March 7, 2006

Mexico rape victims often denied right to abortion

By Lorraine Orlandi

MEXICO CITY (Reuters) - When Sandra Rodriguez, a mentally
handicapped live-in maid, was raped by her boss and left
pregnant in 2002, Mexican courts stopped her from having an
abortion although it was her legal right.

Rodriguez, 30, had the mental capacity of a 10-year-old,
court-ordered evaluations showed, but Guanajuato state
prosecutors questioned whether she had been raped or consented
to sex. She gave birth to a girl who was put up for adoption.

Prosecutors later agreed she was raped and admitted local
officials had acted irresponsibly in blocking her abortion.

International and Mexican rights groups say she was one of
an untold number of rape victims across Mexico who are
routinely prevented from having legal abortions.

"What's presumed here is the guilt of the rape victim,"
said Marianne Mollmann of Human Rights Watch. "It's the victim
that's presumed to be lying, to have wanted the rape."

A report by Human Rights Watch to be released later on
Tuesday details how courts, medical workers and others
systematically break Mexican law allowing abortion in rape

Largely Catholic Mexico bans abortion in most cases, but it
is legal if the mother becomes pregnant through rape. Still,
many public officials ignore that right and even manipulate
victims to waive it, activists and federal health workers say.

The issue has proven uncomfortable for President Vicente
Fox, a conservative Catholic who took office in 2000 and whose
term has been punctuated by controversy over abortion and
reproductive rights.

A firestorm erupted during his election campaign over the
case of Paulina Ramirez, who had been raped at 13 by two men in
her family's home and left pregnant in 1999. Her story drew
international attention and pitted Fox's conservative party
against rights activists.

Ramirez said health officials in northern Baja California
state, then controlled by Fox's party, along with Catholic
clergy, anti-abortion activists and others pressured her into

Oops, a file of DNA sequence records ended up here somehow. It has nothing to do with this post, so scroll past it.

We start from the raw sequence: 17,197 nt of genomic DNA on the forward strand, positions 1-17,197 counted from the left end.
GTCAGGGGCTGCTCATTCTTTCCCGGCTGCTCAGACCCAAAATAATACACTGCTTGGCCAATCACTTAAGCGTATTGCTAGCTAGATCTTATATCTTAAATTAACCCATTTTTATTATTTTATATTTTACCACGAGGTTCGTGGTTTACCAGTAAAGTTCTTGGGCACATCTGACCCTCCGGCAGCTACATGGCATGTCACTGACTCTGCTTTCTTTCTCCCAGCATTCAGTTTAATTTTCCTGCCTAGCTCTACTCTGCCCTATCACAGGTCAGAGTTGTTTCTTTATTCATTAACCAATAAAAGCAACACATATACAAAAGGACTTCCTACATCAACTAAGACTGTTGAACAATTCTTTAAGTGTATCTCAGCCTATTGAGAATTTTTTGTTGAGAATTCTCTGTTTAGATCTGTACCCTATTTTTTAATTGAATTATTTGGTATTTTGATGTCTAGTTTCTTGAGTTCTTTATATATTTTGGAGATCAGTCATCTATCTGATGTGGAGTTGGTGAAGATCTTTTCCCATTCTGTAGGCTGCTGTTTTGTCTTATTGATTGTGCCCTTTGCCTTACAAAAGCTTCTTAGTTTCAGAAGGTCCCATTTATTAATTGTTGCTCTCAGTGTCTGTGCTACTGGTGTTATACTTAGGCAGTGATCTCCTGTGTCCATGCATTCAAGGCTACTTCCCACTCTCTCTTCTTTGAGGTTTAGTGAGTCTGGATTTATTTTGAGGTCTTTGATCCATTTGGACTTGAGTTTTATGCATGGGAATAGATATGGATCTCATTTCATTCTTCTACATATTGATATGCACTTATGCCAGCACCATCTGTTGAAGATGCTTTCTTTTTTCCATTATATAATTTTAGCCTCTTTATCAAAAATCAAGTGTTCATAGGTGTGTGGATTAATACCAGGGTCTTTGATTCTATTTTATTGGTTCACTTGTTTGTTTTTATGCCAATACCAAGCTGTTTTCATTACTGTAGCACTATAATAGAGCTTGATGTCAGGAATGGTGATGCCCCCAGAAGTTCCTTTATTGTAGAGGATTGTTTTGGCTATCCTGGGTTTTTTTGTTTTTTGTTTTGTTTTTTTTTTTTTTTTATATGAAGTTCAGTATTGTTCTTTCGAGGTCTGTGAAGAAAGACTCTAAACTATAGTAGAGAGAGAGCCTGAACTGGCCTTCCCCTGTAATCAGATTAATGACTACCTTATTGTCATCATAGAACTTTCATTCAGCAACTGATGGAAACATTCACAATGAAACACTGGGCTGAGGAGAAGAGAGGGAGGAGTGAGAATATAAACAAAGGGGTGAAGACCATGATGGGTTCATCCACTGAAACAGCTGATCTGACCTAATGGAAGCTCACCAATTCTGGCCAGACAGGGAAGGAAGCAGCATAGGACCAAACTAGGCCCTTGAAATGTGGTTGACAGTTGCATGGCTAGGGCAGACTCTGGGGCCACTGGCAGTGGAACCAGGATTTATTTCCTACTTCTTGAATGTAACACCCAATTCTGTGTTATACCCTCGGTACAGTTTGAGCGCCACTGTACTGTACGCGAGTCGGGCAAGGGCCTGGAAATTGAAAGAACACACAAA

forgoing an abortion. She is raising the son born in 2000.

"I pass the time working, my mother helps care for him,"
said Ramirez, now 20. She would like to return to school and
perhaps study law but needs her factory job to pay the bills.


Ramirez sought government reparations and a legal
settlement in her case could come this week.

"Our report shows that Paulina wasn't the only woman, that
every year more than 100 women and girls are in the same
situation," Mollmann said. "It seems likely that the settlement
shows that her rights were infringed and the violations she
suffered merit reparations. It would be a precedent."

Mexican law often works against victims. If the rapist was
a father, brother, uncle or other relative, the victim may be
legally barred from having an abortion.

Many states codify incest as consensual sex, including with
girls 12 or younger. That means the victim has no right to an
abortion and could end up being charged with incest unless she
proves she did not consent.

Until November it was not a crime for a man to rape his
wife. Surveys show that 3.5 percent of Mexican women have been
raped and 7 percent sexually assaulted, said Dr. Patricia
Uribe, a reproductive health expert in the Health Ministry.

"For the first time the dimension of the problem in Mexico
is being documented, violence against women is frequent," she
said. "We have a lot to do to inform people of their options."